No Letup in Dust Storms

No Letup in Dust StormsNo Letup in Dust Storms

The western Kermanshah Province has been experiencing an increase in the frequency and severity of dust storms, which has resulted in a steep rise in the number of people suffering from respiratory difficulties, according to the director of laboratory affairs at the provincial Department of Environment (DoE) office Saeed Dezfulinejad.

Speaking to ILNA, Dazfulinejad said that Kermanshah has become “a gateway for dust storms” to enter Iran from Iraq, and added that cities closer to the border, such as Qasr-e Shirin, have borne the brunt of the dust storms.

Stressing that there are no sources of dust storms in the province, the official said, “Dust storms do not recognize borders.”

“This is not the first time we have had to deal with the phenomenon; it has become a regular occurrence in the past 10 years. It is usually worse during the hotter months, due to the scarcity of rainfall.”

Kermanshah lacks equipment to predict inbound dust storms well in advance, Dezfulinejad said.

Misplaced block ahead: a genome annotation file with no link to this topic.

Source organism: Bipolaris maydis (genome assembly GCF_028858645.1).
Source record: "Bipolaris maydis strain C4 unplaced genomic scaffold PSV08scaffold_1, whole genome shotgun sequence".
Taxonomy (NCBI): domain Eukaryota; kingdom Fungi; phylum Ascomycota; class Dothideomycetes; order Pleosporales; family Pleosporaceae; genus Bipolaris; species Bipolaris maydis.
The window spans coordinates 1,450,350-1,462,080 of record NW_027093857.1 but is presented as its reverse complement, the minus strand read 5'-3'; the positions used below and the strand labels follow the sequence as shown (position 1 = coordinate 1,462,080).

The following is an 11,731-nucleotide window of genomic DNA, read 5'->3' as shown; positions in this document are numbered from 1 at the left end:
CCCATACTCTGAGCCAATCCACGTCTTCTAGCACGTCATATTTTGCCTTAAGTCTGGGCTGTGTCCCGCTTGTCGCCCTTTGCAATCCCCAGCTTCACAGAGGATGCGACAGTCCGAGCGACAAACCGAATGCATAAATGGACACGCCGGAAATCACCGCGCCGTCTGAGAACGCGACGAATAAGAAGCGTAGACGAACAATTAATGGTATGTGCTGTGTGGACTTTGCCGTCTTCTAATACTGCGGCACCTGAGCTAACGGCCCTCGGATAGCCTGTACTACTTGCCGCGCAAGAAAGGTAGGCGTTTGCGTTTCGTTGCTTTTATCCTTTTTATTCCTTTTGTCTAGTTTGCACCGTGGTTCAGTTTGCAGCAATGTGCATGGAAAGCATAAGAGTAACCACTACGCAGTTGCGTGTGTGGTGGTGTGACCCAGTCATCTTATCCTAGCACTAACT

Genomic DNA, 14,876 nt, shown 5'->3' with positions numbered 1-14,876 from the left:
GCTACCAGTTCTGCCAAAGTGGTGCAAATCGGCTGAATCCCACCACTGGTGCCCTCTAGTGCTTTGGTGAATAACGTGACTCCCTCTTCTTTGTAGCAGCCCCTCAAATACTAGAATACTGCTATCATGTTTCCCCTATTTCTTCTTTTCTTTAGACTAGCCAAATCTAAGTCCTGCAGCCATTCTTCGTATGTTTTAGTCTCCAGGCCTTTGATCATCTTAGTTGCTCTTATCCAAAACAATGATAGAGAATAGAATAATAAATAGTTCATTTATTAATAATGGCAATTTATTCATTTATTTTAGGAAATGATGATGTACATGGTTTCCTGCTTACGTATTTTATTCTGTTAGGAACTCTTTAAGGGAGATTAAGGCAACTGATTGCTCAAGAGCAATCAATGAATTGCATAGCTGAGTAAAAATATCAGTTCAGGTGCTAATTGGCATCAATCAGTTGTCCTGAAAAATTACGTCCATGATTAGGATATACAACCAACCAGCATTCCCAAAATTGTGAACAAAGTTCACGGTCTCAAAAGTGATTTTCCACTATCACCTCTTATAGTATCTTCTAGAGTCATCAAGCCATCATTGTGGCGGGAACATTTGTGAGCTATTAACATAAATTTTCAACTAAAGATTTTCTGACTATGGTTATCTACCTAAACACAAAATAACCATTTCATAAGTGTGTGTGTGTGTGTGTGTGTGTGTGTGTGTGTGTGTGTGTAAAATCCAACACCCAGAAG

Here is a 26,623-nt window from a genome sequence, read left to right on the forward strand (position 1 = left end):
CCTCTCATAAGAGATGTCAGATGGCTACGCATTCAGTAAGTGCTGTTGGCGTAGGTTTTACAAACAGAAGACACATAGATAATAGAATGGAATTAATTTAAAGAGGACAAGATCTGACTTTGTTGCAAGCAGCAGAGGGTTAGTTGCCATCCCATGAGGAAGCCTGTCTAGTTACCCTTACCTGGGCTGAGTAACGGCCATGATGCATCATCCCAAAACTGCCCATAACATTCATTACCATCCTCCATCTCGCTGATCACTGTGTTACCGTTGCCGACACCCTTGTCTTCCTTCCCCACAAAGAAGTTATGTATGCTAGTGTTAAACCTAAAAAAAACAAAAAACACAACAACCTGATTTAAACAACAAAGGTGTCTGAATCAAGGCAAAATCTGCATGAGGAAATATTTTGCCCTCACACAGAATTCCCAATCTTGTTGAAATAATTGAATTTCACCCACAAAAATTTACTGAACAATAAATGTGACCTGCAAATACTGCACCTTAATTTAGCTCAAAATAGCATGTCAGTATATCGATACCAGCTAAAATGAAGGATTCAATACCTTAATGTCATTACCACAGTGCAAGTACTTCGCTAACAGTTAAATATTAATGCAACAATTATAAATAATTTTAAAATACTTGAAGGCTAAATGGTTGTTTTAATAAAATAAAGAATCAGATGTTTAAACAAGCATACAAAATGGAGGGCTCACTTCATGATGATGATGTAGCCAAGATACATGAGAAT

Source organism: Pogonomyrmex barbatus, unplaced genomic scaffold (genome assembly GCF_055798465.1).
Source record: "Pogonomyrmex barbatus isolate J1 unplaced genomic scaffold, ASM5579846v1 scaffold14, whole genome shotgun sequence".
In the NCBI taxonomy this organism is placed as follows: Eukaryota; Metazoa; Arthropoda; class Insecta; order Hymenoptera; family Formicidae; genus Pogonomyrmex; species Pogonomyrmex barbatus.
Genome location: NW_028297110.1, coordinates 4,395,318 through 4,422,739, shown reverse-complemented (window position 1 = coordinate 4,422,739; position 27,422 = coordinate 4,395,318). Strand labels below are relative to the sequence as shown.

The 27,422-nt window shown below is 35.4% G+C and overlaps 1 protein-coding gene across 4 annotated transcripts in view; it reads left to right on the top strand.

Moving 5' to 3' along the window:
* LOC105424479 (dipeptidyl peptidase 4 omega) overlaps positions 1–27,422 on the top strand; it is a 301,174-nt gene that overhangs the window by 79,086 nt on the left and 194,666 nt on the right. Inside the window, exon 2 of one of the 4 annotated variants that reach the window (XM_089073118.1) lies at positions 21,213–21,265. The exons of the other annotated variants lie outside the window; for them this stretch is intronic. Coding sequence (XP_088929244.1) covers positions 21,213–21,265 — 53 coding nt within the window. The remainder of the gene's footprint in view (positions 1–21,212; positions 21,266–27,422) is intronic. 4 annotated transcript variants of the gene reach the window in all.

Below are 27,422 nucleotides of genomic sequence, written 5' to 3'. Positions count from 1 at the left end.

Asked about measures taken to curb the impact of dust storms, Dezfulinejad said that in 2009 and 2014 the government issued directives aimed at reducing the impact of dust storms, and working groups were formed. “Unfortunately, there is not much that can be done when the sources of the problem are in other countries.”

Elaborating on the role of vegetation in reducing the impact of dust storms, he said, “Even though vegetation normally plays a key role, it is as effective in Kermanshah.”

If the sources of dust storms were local, the vegetation could be of immense help, he said, adding that because the sources lie beyond the borders, dust storms reach hundreds of meters in height by the time they hit Kermanshah. “Trees are not tall enough to exert an effect.”

In April the DoE and the governorate of Kermanshah signed a memorandum of understanding, obliging the DoE to make Kermanshah a priority in the fight against dust storms.